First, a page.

Our bodies naturally make antibodies to fight infection. mAbs are made in a lab and given to people directly through an intravenous (IV) infusion.
mAb treatments authorized by the U.S. Food and Drug Administration (FDA) for emergency use may help people who are at high risk for serious symptoms of the disease to:
a) Reduce the likelihood of being hospitalized
b) Recover faster from COVID-19
mAbs are designed for people who:
a) Have tested positive for COVID-19, and
b) Have mild to moderate symptoms of the disease for 10 days or less, and
c) Are at high risk of becoming seriously ill. To learn more, visit our page How Do I Know If I’m High Risk, and What Do I Do Next?
mAb treatment must be given within 10 days of a person’s first symptoms of COVID-19. The sooner a person receives mAb treatment, the better.
mAb treatments are experimental. However, they have received Emergency Use Authorization (EUA) from the FDA, and more than 300,000 people have been treated with mAbs. Researchers continue to study mAb treatments for safety and effectiveness.
Three mAb treatments have received EUA from the FDA: bamlanivimab, the combination of casirivimab and imdevimab, and the combination of bamlanivimab and etesevimab. All three treatments are given with an IV infusion.
The three treatments are designed in a very similar way, with the same goal: to prevent the virus that causes COVID-19 from entering human cells.
The treatments are offered at approximately 5,000 infusion locations across the United States. These include infusion centers, urgent care clinics, and emergency rooms.
Different infusion locations have different amounts of the treatments available, so some of them may not be administering more treatments. Your healthcare provider can help you find a location near you, and can contact the infusion location to refer you for treatment.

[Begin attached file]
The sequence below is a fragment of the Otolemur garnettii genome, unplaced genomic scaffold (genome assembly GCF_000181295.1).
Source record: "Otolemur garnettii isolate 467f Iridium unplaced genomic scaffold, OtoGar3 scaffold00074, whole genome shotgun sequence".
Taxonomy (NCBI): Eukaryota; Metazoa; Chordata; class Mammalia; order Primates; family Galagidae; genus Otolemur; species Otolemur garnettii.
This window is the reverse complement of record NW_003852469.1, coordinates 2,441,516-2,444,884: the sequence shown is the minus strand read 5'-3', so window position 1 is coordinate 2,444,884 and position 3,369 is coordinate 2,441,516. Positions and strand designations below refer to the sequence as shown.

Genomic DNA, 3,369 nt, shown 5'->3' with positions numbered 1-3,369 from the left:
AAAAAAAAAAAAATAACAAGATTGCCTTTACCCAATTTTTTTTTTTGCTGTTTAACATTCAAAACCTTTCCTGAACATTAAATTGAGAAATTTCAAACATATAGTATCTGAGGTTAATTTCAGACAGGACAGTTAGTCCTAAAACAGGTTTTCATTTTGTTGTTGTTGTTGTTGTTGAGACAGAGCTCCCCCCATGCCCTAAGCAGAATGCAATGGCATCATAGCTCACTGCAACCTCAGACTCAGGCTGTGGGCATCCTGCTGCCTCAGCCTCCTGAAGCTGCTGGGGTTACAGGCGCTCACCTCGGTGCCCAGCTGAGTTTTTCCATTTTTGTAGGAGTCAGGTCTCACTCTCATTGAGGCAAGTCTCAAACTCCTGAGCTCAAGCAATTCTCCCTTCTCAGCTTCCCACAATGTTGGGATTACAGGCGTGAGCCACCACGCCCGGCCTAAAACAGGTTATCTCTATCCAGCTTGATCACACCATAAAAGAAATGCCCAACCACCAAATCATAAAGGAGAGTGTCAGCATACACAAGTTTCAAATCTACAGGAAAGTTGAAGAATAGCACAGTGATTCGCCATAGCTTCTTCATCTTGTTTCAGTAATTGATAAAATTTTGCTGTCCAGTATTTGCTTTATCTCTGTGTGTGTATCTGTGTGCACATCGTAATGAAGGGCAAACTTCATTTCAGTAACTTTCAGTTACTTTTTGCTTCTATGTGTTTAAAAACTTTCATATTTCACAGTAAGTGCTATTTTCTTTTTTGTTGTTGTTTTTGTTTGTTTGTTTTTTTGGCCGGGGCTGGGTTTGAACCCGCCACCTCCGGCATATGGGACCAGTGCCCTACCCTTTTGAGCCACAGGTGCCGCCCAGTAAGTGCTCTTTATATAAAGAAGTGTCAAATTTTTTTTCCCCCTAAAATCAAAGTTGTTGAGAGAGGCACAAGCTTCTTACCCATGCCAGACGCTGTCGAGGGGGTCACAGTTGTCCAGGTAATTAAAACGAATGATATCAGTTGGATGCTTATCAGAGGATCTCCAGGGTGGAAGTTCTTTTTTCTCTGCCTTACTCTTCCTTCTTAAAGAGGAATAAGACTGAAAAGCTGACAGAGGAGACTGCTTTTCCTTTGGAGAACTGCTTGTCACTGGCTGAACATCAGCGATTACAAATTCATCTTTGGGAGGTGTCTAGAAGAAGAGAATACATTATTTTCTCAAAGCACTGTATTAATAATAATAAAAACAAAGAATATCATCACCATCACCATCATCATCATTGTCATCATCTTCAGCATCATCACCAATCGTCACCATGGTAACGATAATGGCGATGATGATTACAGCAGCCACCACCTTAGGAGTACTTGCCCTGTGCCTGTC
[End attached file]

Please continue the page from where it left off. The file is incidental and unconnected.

You can learn more about mAb treatments on our page Monoclonal Antibodies for High-Risk COVID-19 Positive Patients.
If you think you may qualify for mAb treatments and want to ask about getting treatment, contact your healthcare provider.
Your healthcare provider may decide you don’t qualify for mAb treatment. There could be several reasons for this. You may not meet all of the eligibility criteria, or you may have an underlying health condition that disqualifies you for mAb treatment.
Whatever the reason is, don’t give up. There could be another option. You may be able to join a clinical trial for COVID-19 treatments.
Participants in these clinical trials may receive new drugs or other treatments, so scientists can evaluate how well the treatments work. Thousands of participants in clinical trials have helped with the discovery of new treatments for COVID-19, and many more participants are needed to ensure that treatments work for people across age, gender, race, and ethnicity.
Ask your healthcare provider if you may be eligible for a clinical trial for treating COVID-19. To learn more about clinical trials, visit our page, You Can Help Combat COVID, or call 877-414-8106.